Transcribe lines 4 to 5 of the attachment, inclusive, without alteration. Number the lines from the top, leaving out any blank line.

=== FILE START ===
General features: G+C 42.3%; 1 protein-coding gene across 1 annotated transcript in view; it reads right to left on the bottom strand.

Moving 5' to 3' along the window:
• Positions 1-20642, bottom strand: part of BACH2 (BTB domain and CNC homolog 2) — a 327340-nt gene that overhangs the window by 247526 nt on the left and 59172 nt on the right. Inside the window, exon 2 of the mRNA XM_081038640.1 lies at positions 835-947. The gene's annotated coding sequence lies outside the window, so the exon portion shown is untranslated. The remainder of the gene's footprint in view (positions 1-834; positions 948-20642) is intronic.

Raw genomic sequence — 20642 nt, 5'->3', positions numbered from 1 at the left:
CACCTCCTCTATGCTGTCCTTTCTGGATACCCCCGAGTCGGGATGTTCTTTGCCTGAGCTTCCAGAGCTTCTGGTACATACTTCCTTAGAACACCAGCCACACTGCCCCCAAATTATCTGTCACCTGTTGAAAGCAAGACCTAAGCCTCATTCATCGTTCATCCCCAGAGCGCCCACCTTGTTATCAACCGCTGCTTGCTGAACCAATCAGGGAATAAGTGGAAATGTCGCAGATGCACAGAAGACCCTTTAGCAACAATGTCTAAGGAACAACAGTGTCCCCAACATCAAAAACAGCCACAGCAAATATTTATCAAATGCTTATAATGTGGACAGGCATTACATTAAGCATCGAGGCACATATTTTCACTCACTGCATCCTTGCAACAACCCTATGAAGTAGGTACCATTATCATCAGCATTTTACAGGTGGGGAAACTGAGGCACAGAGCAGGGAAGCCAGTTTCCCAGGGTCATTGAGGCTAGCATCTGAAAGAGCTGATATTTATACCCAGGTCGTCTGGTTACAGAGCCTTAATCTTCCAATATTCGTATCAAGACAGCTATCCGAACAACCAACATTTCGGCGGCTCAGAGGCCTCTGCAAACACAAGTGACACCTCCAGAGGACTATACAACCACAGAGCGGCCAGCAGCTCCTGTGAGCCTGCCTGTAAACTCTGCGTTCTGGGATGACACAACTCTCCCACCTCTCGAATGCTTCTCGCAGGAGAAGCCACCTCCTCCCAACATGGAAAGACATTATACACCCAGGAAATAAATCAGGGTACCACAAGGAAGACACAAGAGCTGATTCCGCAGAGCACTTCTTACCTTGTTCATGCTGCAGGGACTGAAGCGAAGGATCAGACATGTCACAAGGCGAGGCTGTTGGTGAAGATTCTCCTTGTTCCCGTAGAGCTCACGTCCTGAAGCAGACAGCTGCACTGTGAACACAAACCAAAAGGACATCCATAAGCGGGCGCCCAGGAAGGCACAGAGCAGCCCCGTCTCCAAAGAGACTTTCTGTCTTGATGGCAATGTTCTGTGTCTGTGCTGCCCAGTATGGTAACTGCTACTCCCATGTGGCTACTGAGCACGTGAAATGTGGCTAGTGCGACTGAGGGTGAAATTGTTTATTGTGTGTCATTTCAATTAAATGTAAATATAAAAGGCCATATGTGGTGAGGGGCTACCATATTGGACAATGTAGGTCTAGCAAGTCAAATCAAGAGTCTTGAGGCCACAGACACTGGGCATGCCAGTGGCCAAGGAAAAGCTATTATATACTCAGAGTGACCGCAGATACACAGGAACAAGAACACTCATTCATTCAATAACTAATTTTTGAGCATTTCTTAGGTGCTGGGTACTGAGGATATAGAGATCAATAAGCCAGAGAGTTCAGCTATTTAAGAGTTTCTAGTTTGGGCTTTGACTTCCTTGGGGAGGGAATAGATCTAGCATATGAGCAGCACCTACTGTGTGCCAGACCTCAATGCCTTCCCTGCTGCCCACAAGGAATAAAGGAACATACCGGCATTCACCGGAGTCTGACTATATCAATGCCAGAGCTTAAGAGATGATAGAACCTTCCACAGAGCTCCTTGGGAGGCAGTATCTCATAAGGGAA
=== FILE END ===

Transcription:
Raw genomic sequence — 20642 nt, 5'->3', positions numbered from 1 at the left:
CACCTCCTCTATGCTGTCCTTTCTGGATACCCCCGAGTCGGGATGTTCTTTGCCTGAGCTTCCAGAGCTTCTGGTACATACTTCCTTAGAACACCAGCCACACTGCCCCCAAATTATCTGTCACCTGTTGAAAGCAAGACCTAAGCCTCATTCATCGTTCATCCCCAGAGCGCCCACCTTGTTATCAACCGCTGCTTGCTGAACCAATCAGGGAATAAGTGGAAATGTCGCAGATGCACAGAAGACCCTTTAGCAACAATGTCTAAGGAACAACAGTGTCCCCAACATCAAAAACAGCCACAGCAAATATTTATCAAATGCTTATAATGTGGACAGGCATTACATTAAGCATCGAGGCACATATTTTCACTCACTGCATCCTTGCAACAACCCTATGAAGTAGGTACCATTATCATCAGCATTTTACAGGTGGGGAAACTGAGGCACAGAGCAGGGAAGCCAGTTTCCCAGGGTCATTGAGGCTAGCATCTGAAAGAGCTGATATTTATACCCAGGTCGTCTGGTTACAGAGCCTTAATCTTCCAATATTCGTATCAAGACAGCTATCCGAACAACCAACATTTCGGCGGCTCAGAGGCCTCTGCAAACACAAGTGACACCTCCAGAGGACTATACAACCACAGAGCGGCCAGCAGCTCCTGTGAGCCTGCCTGTAAACTCTGCGTTCTGGGATGACACAACTCTCCCACCTCTCGAATGCTTCTCGCAGGAGAAGCCACCTCCTCCCAACATGGAAAGACATTATACACCCAGGAAATAAATCAGGGTACCACAAGGAAGACACAAGAGCTGATTCCGCAGAGCACTTCTTACCTTGTTCATGCTGCAGGGACTGAAGCGAAGGATCAGACATGTCACAAGGCGAGGCTGTTGGTGAAGATTCTCCTTGTTCCCGTAGAGCTCACGTCCTGAAGCAGACAGCTGCACTGTGAACACAAACCAAAAGGACATCCATAAGCGGGCGCCCAGGAAGGCACAGAGCAGCCCCGTCTCCAAAGAGACTTTCTGTCTTGATGGCAATGTTCTGTGTCTGTGCTGCCCAGTATGGTAACTGCTACTCCCATGTGGCTACTGAGCACGTGAAATGTGGCTAGTGCGACTGAGGGTGAAATTGTTTATTGTGTGTCATTTCAATTAAATGTAAATATAAAAGGCCATATGTGGTGAGGGGCTACCATATTGGACAATGTAGGTCTAGCAAGTCAAATCAAGAGTCTTGAGGCCACAGACACTGGGCATGCCAGTGGCCAAGGAAAAGCTATTATATACTCAGAGTGACCGCAGATACACAGGAACAAGAACACTCATTCATTCAATAACTAATTTTTGAGCATTTCTTAGGTGCTGGGTACTGAGGATATAGAGATCAATAAGCCAGAGAGTTCAGCTATTTAAGAGTTTCTAGTTTGGGCTTTGACTTCCTTGGGGAGGGAATAGATCTAGCATATGAGCAGCACCTACTGTGTGCCAGACCTCAATGCCTTCCCTGCTGCCCACAAGGAATAAAGGAACATACCGGCATTCACCGGAGTCTGACTATATCAATGCCAGAGCTTAAGAGATGATAGAACCTTCCACAGAGCTCCTTGGGAGGCAGTATCTCATAAGGGAA